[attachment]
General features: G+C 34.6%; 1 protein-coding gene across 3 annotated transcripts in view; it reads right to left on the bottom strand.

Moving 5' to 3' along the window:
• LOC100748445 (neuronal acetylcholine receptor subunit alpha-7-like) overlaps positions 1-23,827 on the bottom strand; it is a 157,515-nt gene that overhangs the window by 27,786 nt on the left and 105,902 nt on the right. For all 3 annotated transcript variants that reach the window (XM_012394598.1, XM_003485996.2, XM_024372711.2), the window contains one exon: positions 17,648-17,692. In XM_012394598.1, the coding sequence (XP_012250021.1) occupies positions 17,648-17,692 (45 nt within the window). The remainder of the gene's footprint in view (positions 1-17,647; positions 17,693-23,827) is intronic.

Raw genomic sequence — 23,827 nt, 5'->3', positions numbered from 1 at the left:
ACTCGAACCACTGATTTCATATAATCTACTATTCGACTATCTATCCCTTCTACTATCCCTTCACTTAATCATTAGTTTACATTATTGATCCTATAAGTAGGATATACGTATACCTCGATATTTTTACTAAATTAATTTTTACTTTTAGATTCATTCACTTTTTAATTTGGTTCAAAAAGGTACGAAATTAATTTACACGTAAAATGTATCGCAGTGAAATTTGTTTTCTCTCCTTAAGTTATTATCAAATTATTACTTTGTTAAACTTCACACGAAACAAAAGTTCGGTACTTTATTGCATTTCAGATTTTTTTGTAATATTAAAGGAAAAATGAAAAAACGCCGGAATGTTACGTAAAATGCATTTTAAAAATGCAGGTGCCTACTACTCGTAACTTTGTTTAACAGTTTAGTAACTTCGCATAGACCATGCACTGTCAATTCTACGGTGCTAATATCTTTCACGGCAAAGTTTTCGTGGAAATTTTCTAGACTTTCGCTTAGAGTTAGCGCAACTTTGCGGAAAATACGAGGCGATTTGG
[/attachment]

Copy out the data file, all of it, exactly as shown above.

General features: G+C 34.6%; 1 protein-coding gene across 3 annotated transcripts in view; it reads right to left on the bottom strand.

Moving 5' to 3' along the window:
• LOC100748445 (neuronal acetylcholine receptor subunit alpha-7-like) overlaps positions 1-23,827 on the bottom strand; it is a 157,515-nt gene that overhangs the window by 27,786 nt on the left and 105,902 nt on the right. For all 3 annotated transcript variants that reach the window (XM_012394598.1, XM_003485996.2, XM_024372711.2), the window contains one exon: positions 17,648-17,692. In XM_012394598.1, the coding sequence (XP_012250021.1) occupies positions 17,648-17,692 (45 nt within the window). The remainder of the gene's footprint in view (positions 1-17,647; positions 17,693-23,827) is intronic.

Raw genomic sequence — 23,827 nt, 5'->3', positions numbered from 1 at the left:
ACTCGAACCACTGATTTCATATAATCTACTATTCGACTATCTATCCCTTCTACTATCCCTTCACTTAATCATTAGTTTACATTATTGATCCTATAAGTAGGATATACGTATACCTCGATATTTTTACTAAATTAATTTTTACTTTTAGATTCATTCACTTTTTAATTTGGTTCAAAAAGGTACGAAATTAATTTACACGTAAAATGTATCGCAGTGAAATTTGTTTTCTCTCCTTAAGTTATTATCAAATTATTACTTTGTTAAACTTCACACGAAACAAAAGTTCGGTACTTTATTGCATTTCAGATTTTTTTGTAATATTAAAGGAAAAATGAAAAAACGCCGGAATGTTACGTAAAATGCATTTTAAAAATGCAGGTGCCTACTACTCGTAACTTTGTTTAACAGTTTAGTAACTTCGCATAGACCATGCACTGTCAATTCTACGGTGCTAATATCTTTCACGGCAAAGTTTTCGTGGAAATTTTCTAGACTTTCGCTTAGAGTTAGCGCAACTTTGCGGAAAATACGAGGCGATTTGG